"Indian companies have every right to acquire assets abroad but it looks like that the sellers were able to package the deal well. Indian companies have to become more mature," says Jagannadham Thunuguntla, Head (Research), SMC Global Securities. Agrees Pankaj Pandey, Head of Research at ICICI Securities: "While the valuations looked fair at that time, in hindsight we believe that the companies could have been more prudent."
The problem with the corporate sector for the past two years was capital intensive sectors such as infrastructure, construction, mining and real estate suffered on account of slow project execution, land acquisition, environmental and policy related issues. But export-oriented sectors such as pharmaceuticals and IT benefited from the sharp rupee depreciation last year. The rupee had hit its all-time low of 68.85 against the dollar in August 2013. In addition, sectors dependent on rural consumption - tractors, FMCG and two-wheelers - registered steady growth. "Till about six months ago, the rural consumption was strong. It was growing roughly twice as fast as urban consumption due to several social sector schemes, including the National Rural Employment Guarantee Act," says Khattar.The trend is likely to reverse soon, feel some analysts. The gains that export-oriented sectors made in the past are expected to vanish under a stable currency. "Profit margins in the IT sector are expected to fall. The benefits of rupee depreciation for export-dependent firms will start diminishing from this quarter," says Pandey, who expects earnings growth of 16-16.5 per cent over the next two-three years.
Global indicators also suggest economic recovery for major economies such as the US, UK and Japan. The Chinese economy will remain subdued and that is expected to keep commodity prices low. "Most input prices are low and likely to remain soft. Softening of growth in China, the largest consumer of commodities, will keep commodities prices down," says an analyst. Prabhat Awasthi, Head of Equity & MD, India, Nomura Financial Advisories & Securities, says the corporate sector growth will be led by domestic cyclicals such as auto, banking and agro-goods sectors. "Till recently, the exports market was leading the show. The way the economy is structured, the recovery will not be straightforward this time."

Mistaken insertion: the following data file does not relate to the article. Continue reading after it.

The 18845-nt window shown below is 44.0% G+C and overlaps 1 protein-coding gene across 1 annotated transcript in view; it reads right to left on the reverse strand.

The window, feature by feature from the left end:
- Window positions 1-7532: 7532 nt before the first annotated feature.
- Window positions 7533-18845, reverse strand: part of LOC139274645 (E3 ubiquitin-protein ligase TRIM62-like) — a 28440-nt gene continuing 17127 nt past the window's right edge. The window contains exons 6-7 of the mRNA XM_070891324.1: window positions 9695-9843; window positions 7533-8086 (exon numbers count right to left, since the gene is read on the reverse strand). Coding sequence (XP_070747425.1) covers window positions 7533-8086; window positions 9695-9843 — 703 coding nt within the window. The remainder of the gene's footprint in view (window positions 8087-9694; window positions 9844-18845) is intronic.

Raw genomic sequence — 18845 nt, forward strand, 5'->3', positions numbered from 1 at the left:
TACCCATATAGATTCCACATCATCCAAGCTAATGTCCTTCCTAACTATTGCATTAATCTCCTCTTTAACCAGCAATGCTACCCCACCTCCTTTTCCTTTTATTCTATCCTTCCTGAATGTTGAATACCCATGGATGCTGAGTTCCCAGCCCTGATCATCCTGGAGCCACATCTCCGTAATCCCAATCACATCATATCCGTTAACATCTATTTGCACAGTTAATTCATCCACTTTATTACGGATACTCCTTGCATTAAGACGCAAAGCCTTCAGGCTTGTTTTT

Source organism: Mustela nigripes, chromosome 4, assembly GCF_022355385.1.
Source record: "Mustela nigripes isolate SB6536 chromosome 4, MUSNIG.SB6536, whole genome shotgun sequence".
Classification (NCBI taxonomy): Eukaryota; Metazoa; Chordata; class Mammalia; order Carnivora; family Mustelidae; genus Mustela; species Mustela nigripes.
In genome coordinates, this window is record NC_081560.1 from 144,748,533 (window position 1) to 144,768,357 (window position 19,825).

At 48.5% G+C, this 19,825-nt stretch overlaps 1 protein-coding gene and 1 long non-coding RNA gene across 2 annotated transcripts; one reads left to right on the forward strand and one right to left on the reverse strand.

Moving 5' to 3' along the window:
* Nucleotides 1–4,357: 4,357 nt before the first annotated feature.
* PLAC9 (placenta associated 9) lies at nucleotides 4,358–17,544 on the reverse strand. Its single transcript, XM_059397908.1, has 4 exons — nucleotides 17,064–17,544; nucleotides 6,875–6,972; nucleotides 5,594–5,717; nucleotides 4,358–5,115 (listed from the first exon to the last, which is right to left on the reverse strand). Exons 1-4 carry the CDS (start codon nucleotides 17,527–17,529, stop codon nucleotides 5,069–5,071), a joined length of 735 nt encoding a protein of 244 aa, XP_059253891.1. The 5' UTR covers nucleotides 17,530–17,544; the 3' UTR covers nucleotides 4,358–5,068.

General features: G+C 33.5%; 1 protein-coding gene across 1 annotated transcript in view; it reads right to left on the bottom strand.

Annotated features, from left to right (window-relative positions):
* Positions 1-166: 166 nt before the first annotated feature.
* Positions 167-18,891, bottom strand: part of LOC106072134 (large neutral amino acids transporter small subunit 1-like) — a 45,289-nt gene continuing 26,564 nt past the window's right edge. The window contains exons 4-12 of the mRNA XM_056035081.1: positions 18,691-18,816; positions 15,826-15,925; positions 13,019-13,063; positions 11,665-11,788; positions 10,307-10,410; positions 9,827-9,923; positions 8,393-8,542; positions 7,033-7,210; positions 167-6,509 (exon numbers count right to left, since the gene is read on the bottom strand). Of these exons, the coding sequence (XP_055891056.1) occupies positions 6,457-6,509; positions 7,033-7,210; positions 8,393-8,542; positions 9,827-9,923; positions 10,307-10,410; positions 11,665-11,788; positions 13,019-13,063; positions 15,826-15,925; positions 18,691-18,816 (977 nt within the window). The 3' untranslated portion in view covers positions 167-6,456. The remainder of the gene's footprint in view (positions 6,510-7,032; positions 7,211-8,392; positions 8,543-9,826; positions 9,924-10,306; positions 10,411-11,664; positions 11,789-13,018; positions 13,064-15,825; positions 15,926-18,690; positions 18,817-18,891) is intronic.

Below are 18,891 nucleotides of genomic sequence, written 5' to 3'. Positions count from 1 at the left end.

Still, analysts feel the operating environment for Indian companies is likely to be less challenging during 2014/15 than it had been in the previous year. This is because India's economic growth is showing signs of acceleration - gross domesic product grew at 5.7 per cent in the first quarter of 2014/15, its highest pace in 10 quarters. Also, the current account deficit has narrowed while consumer price index inflation has eased from the peak of 11.2 per cent in November 2013 to 7.8 per cent in August 2014, says ratings agency ICRA. "Moreover, several policy initiatives including efforts to revive stalled projects, tariff revision by state utilities and re-scheduling premium payout for road projects could alleviate some sector-specific concerns," it says in an October report.
But the catch is that India doesn't have control over many issues. "We have vulnerable forex reserves, huge dependency on imported oil and a susceptible currency. All these three things feed into each other. In a short period, things may go haywire," says Thunuguntla.
Another analyst says there's overconfidence in the capital markets at the moment and everybody has forgotten what happened last year. "At least, there was no anticipation last year. But this time, a lot of anticipation has already been built. If there's an underperformance on the corporate front, it will have serious impact on the overall environment," he adds.The first-quarter numbers for 2014/15 have been encouraging. According to an ICICI Securities report, earnings growth in the April-to-June quarter for Sensex companies gained momentum after lacklustre growth in the quarter ended March 2014.
The report says that the operating profits of BSE 30 companies grew by 21.6 per cent year-on-year in the April-June quarter as compared to 5.4 per cent in the January-March quarter due to lower raw material costs and operational efficiencies. Though the indicators point out to a revival in corporate performance, the recovery may not be quick.